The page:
Inside Lines: Caborn - why did they kick my stadium plan into touch?


The tumbleweed is already starting to sprout in the Olympic Park, alongside the seeds of doubt that have been sown over the future of the showpiece stadium.

Last week Ed Warner, the chairman of UK Athletics, likened the situation to a Stratford version of those old Whitehall farces in which leading man Brian Rix invariably ended up losing his trousers. London's mayor, Boris Johnson, now holds centre stage in the East End production and, while he is not yet sans pantalon, some believe he has lost the plot.

Warner is not alone in wondering why a stadium which took three years to build now needs another three – or more – to be converted for post-Games occupancy by West Ham or as a multi-use venue. The mayor ummed and ahhed, as he does, when grilled by the nit-pickers of the London Assembly last week, but he and the London Legacy Development Corporation have failed to allay fears that the stadium may not be ready for the World Athletics Championships in 2017, to which the Government are legally committed. Failure to stage the event, in the light of the Picketts Lock fiasco 11 years ago, would be the biggest embarrassment British sport has suffered.

"Quite shocking," is how Olympic athlete Christine Ohuruogu describes the prospect. West Ham yesterday delivered what they say is a final "take it or leave it" offer for the tenancy, which is dependent on the provision of a new roof and retractable seating, estimated to cost £160 million. The club say they still want to move in, "but not at any price", while the LLDC say they want a solution but "not at any cost to the taxpayer". Will extra time be played?

A call from the former Labour sports minister Richard Caborn reminds us that his was a lone voice among the original 2012 bidding team in calling for football to be built into the stadium plan.

"I argued long and loud for the inclusion of retractable seating, pointing out that not having Premier League football at the stadium would mean the loss of a valuable revenue stream and that, without it, it would not be sustainable. This is the one area where a massive mistake was made."

Why do the words chickens and roost come to mind?

Clive worth the Efford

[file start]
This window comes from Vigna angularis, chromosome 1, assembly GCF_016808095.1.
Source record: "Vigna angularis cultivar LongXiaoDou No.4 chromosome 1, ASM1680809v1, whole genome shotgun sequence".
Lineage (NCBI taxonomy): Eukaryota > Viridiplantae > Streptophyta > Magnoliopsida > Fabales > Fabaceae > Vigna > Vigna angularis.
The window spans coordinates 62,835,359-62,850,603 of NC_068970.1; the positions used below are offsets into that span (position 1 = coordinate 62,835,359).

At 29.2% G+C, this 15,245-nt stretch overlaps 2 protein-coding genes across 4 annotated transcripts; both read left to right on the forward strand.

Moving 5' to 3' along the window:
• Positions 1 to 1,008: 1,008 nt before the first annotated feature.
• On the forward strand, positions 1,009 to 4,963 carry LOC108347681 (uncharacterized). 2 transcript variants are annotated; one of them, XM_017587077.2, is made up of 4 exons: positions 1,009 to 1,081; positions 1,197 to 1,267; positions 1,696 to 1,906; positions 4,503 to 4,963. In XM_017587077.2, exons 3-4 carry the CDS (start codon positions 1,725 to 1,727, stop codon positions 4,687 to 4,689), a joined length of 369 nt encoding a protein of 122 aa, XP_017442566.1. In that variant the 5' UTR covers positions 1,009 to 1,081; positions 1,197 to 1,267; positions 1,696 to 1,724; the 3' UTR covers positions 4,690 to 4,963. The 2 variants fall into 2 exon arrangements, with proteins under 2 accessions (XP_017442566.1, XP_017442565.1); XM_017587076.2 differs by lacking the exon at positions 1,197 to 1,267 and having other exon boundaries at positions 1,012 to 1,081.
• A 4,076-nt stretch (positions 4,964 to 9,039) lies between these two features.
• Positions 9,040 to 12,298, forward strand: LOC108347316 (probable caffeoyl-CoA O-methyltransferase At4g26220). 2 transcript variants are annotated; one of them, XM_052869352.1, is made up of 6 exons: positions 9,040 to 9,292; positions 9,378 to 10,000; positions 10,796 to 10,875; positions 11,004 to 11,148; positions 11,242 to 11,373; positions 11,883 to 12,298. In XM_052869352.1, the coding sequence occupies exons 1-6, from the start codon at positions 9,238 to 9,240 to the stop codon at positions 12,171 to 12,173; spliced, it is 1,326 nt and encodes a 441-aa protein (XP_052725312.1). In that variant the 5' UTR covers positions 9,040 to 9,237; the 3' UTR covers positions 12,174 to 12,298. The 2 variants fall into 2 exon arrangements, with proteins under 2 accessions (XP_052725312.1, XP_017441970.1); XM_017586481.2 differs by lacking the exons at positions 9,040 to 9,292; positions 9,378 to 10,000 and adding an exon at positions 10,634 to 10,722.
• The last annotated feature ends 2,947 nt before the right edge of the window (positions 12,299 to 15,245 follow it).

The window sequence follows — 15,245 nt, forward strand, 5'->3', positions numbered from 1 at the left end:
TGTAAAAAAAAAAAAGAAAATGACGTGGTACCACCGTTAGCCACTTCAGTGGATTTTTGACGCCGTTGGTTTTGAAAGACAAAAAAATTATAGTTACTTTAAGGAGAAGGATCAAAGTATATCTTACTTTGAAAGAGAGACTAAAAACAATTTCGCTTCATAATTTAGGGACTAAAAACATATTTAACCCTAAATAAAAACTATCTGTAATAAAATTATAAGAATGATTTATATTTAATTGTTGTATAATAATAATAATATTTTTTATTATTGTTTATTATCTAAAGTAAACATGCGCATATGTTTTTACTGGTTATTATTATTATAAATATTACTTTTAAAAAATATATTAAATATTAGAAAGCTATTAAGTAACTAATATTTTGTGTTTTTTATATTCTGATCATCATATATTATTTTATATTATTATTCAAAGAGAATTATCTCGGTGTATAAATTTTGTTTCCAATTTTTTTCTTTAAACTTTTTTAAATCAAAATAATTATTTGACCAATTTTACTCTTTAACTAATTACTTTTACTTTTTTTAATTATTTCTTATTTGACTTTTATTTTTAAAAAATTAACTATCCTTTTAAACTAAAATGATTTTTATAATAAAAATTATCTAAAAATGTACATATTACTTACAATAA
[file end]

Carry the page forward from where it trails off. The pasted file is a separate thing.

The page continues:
Tea at the House of Commons with the man who now speaks for sport on the Opposition benches in Parliament turns out to be a pleasant and informative affair. Few may have heard of Clive Efford, the MP for Eltham, but I suspect they will soon.

He is a qualified football coach, a lifelong Millwall supporter and has done The Knowledge as a former London black-cab driver. He is particularly passionate in arguing for investment in community sport and improved facilities in schools. Let's hope his boss, Harriet Harman, gives him free rein.

Movie-ing the goalposts

In this column some 10 years ago we commended the efforts of a London architect, Nilesh Patel, to produce a short film about racism in football. It was to be a variation of The Royle Family, with three grandfathers of different nationalities sitting in front of a TV watching an England game discussing not only racism but age and cultural stereotyping.

Humorous but with a serious message. Despite encouragement from the Football Foundation, Sir Bobby Charlton and author Nick Hornby, it never got off the ground for lack of finance. With racism now back on the agenda, the 45-year-old Patel tells me he wants to revive the idea. "It is the sort of thing that could be shown at games and would help the Kick It Out campaign," he said.

Again he is looking for backing and is approaching the FA, the Premier League and the PFA. The thought occurs that a small slice of the £200,000 fine imposed on John Terry by the FA could comfortably underwrite it.

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